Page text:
Station to Station

It’s the album Bowie doesn’t remember making. And while the artist’s love may not be a side effect of the cocaine, it’s a fair bet the ten minute long opening track is.

It starts slow, with roughly a minute of droning, followed by the same five bars repeating for another two minutes. Still, Bowie’s dealer must be very good, because – even taking into account it’s length – the track is really kind of brilliant.

I wouldn’t necessarily say that the whole “thin white duke” thing is particularly captivating, and certainly the verses can be less than exciting. But once he sings the line “once there were mountains on mountains” the level of tension reaches territory that Bowie has never visited. A big claim for a man who’s been to space.

There are only six tracks on this album, and I decide to do some sprinting work to suit. I walk to the oval across from my apartment, where I hope to sprint the first lap around. I make it half way, and stop to lean on a bin as I gasp strenuously for breath. For a even a low-level germophobe such as myself, this is a big deal.

When I’ve composed myself, I resolve to walk the rest of the way to my starting point, and sprint half way again. Reality defies me, and this time, I make it only three quarters of the way. My lungs burn, and I walk back to my starting  in shame as Golden Years begins.

It’s the only real bridge from Bowie’s work on Young Americans, and it’s also the first time I realise what a huge change this album is from the last. I know I should be used to it by now, but the chameleon thing is incredibly apt.

Golden Years is a track that you could easily dismiss because of its ubiquity. If you were born in the ‘80s, it’s one of those songs you’ve heard in the background but never quite paid attention to. But, like Station to Station, it possesses a subtle sense of urgency at points that is impossible to dismiss. Like this part:

In fact, this sense of urgency carries on all the way through this album. On TVC15, the verses come in like an attack. Things slow right down just before the chorus. When the chorus does hit, it’s surprisingly understated. Bowie’s band really do their thing. The keys flourish, the guitar grounds it firmly, with single distorted strokes on all but the last beat of each bar. Again, each instrument creates tension.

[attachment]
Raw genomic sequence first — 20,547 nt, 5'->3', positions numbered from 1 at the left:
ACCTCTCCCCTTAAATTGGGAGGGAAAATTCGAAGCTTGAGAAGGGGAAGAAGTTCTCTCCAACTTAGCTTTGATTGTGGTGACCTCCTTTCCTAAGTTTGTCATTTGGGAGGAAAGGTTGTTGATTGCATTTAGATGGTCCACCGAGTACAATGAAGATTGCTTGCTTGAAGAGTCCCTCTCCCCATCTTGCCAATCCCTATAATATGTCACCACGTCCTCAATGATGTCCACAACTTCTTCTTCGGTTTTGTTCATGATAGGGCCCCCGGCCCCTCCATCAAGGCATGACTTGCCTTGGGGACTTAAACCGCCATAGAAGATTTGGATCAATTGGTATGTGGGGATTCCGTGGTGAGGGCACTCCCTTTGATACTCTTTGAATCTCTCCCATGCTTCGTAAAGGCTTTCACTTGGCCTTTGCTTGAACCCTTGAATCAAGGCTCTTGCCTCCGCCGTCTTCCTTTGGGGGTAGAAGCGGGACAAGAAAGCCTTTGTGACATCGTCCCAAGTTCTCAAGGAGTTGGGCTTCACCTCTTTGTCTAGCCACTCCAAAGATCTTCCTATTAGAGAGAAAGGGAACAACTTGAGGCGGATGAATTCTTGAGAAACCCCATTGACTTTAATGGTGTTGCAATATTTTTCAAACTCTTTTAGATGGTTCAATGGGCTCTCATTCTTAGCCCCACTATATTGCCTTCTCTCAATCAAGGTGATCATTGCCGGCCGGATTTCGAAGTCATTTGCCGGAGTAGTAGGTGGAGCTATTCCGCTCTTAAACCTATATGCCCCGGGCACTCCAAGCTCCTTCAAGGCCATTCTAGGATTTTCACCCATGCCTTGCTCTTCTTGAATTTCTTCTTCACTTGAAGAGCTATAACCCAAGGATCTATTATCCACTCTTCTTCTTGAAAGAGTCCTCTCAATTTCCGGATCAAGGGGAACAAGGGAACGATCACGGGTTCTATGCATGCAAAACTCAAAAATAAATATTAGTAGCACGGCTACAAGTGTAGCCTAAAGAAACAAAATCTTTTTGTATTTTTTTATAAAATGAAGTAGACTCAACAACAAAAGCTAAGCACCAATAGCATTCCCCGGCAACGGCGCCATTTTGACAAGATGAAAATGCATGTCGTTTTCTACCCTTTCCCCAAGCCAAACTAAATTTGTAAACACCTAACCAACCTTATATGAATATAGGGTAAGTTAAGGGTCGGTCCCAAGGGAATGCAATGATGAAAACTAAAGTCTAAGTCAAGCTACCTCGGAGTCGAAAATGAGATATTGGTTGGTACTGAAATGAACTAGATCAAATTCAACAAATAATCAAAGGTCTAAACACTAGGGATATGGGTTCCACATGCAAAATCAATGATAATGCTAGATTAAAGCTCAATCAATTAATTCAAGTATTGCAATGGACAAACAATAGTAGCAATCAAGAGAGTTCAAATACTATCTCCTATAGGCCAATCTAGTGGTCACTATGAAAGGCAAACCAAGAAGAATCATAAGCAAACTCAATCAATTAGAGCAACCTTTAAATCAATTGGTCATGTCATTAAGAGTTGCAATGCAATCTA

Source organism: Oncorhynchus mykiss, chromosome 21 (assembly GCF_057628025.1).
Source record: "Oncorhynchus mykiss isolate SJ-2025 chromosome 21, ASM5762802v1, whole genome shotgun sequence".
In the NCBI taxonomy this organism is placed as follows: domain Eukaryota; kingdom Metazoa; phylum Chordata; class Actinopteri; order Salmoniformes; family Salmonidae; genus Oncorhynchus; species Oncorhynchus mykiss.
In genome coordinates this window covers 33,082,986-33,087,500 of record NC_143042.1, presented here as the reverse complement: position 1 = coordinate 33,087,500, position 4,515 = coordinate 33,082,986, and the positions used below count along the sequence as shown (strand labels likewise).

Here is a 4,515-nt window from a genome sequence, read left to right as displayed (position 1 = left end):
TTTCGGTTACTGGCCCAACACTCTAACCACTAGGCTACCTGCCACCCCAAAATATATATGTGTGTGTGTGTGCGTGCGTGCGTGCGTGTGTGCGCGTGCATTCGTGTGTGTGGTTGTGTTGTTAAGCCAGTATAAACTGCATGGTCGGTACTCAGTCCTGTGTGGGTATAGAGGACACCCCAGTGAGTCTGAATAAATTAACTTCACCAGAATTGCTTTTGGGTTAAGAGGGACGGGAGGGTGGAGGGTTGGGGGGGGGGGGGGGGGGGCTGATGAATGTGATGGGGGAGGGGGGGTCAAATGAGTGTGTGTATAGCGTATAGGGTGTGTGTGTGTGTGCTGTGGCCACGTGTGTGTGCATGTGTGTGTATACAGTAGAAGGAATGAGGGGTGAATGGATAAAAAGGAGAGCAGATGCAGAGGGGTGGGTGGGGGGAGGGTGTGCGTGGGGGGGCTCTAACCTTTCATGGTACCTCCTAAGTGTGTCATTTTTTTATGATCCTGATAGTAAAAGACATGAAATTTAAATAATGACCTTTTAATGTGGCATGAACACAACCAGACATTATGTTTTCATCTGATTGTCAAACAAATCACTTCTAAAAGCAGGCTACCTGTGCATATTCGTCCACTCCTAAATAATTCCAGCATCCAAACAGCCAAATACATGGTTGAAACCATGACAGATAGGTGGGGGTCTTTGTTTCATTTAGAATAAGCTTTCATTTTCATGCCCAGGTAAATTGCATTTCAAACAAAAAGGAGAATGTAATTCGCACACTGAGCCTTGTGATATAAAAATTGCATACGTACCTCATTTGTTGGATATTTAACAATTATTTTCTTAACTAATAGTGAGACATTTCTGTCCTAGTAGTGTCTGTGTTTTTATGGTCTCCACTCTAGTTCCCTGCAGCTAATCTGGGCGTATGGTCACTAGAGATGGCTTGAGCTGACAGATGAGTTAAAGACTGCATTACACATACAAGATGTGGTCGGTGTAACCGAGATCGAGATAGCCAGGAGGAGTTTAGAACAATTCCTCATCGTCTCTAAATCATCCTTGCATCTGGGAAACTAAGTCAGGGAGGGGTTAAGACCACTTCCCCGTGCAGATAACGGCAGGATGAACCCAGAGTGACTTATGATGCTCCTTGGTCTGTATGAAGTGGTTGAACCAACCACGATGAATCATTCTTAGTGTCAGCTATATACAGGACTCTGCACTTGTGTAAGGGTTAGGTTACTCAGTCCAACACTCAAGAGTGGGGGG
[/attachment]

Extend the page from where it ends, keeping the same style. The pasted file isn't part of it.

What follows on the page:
Once I get through this track, my running is at an end.  Despite the amount of progress I’ve made on the distance front, my ability to run with any sort speed would at best  that of an infant. I know that these things don’t necessarily carry over, but I had hoped for better.

I’ve always had a problem with speed (Out of context, I’m sure Bowie would be proud of that statement). Prior to beginning this challenge, I ran the infamous beep test. Being a reasonably fit person, I was shocked when at level 4 (which is apparently poor even for retirees), I found myself dry heaving, struggling to remain upright.

I will continue to add this to my routine, but after today’s run I am reasonably convinced that I have asthma.  The last two songs, for me, are both disappointments. Word on a Wing, if it is taken seriously (and I believe it is), is a sort of corny treatise on religion “Just because I believe don’t mean I don’t think so well. Don’t have to question everything between heaven or hell”.  I would hope that even the most adamantly religious person would reject the notion that one should question anything. The last track comes on. I have listened to it many times in the past, and I never remember anything about it. It’s a cover, and it’s one that I think should have been left off.

As I make my way back up to the apartment, I’m acutely aware that my girlfriend’s birthday celebrations are coming up this weekend, and this may be the final run for a while. I am sore, tired, and have run very little comparative to my previous efforts. Still, sometimes a little pain and disappointment can be good for the soul.

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